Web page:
Ludwig Mies van der Rohe. German Pavilion, International Exposition, Barcelona, Spain (Interior perspective). c. 1928-29

Ludwig Mies van der Rohe German Pavilion, International Exposition, Barcelona, Spain (Interior perspective) c. 1928-29

  • Not on view

Late in 1928, Mies van der Rohe began to design the pavilion that would represent Germany at the 1929 Barcelona International Exposition, the first such event in which the country had participated since its defeat in World War I. The democratically elected postwar government had made its aspirations for the pavilion clear: the building was to represent "our desire to be absolutely truthful, giving voice to the spirit of a new era." The state made few other demands, leaving Mies free to pursue his most radical architectural expression of free-flowing space, bounded only by rich but abstract surfaces of Tinian marble, mirror chrome, plate glass, and onyx.

Since the pavilion was demolished when the fair was over, relatively few later audiences and architectural critics had ever seen the building except through the filter of period black-and-white photographs, and its significance became largely a matter of thirdhand debate rather than actual experience. In time it came to be interpreted in terms of Mies's later, more rational work of the 1940s and later, often derided as simple "glass boxes". This unfinished and little-published rendering of the interior, however, reveals another attitude, more sensual than objective. To the right of the column whose outlines are sketched in the center of the drawing, Mies carefully renders the view from the main space through a glass wall into the courtyard, with its reflecting pool and a sculpture of a reclining figure. Rather than making the glass look fully transparent, he gives the dark green Tinian marble different shadings behind the wall and to the left and right of it, approximating the visual effect of the screen of gray glass. Even the reflection of the sculpture in the pool is studiously considered.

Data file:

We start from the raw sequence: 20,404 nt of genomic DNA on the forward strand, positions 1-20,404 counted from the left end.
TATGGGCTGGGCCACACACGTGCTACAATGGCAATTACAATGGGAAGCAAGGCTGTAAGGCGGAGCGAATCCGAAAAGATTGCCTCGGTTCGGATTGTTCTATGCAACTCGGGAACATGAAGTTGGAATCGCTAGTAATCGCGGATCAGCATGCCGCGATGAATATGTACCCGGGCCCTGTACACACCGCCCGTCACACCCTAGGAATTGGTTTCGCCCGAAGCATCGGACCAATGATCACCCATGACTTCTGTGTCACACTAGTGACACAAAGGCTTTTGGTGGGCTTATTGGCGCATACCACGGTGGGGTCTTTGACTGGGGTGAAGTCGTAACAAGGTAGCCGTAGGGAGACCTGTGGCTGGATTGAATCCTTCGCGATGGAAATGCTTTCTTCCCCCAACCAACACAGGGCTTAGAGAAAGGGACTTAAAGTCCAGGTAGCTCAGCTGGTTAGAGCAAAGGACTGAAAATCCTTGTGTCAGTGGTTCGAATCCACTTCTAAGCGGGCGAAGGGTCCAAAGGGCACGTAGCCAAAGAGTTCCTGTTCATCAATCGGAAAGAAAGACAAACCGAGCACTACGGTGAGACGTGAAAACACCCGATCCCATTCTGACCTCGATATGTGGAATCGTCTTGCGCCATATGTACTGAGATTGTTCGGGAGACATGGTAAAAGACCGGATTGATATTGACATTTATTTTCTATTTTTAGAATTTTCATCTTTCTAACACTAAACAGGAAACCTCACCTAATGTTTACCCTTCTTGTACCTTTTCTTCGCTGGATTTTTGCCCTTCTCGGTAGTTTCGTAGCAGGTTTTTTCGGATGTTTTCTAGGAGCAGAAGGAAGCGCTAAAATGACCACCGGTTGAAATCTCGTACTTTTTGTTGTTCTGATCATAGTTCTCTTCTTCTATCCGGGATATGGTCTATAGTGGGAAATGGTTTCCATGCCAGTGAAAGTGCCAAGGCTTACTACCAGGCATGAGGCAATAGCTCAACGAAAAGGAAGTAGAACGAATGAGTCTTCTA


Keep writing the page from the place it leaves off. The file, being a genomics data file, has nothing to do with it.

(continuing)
Publication excerpt from an essay by Terence Riley, in Matilda McQuaid, ed., Envisioning Architecture: Drawings from The Museum of Modern Art, New York: The Museum of Modern Art, 2002, p. 70.
Graphite on illustration board
39 x 51 1/4" (99.1 x 130.2 cm)
Mies van der Rohe Archive, gift of the architect
Object number
© 2022 Artists Rights Society (ARS), New York / VG Bild-Kunst, Bonn
Architecture and Design

Installation views

We have identified these works in the following photos from our exhibition history.

How we identified these works

In 2018–19, MoMA collaborated with Google Arts & Culture Lab on a project using machine learning to identify artworks in installation photos. That project has concluded, and works are now being identified by MoMA staff.

If you notice an error, please contact us at [email protected].


If you would like to reproduce an image of a work of art in MoMA’s collection, or an image of a MoMA publication or archival material (including installation views, checklists, and press releases), please contact Art Resource (publication in North America) or Scala Archives (publication in all other geographic locations).

MoMA licenses archival audio and select out of copyright film clips from our film collection. At this time, MoMA produced video cannot be licensed by MoMA/Scala. All requests to license archival audio or out of copyright film clips should be addressed to Scala Archives at [email protected]. Motion picture film stills cannot be licensed by MoMA/Scala. For access to motion picture film stills for research purposes, please contact the Film Study Center at [email protected]. For more information about film loans and our Circulating Film and Video Library, please visit

If you would like to reproduce text from a MoMA publication, please email [email protected]. If you would like to publish text from MoMA’s archival materials, please fill out this permission form and send to [email protected].


This record is a work in progress. If you have additional information or spotted an error, please send feedback to [email protected].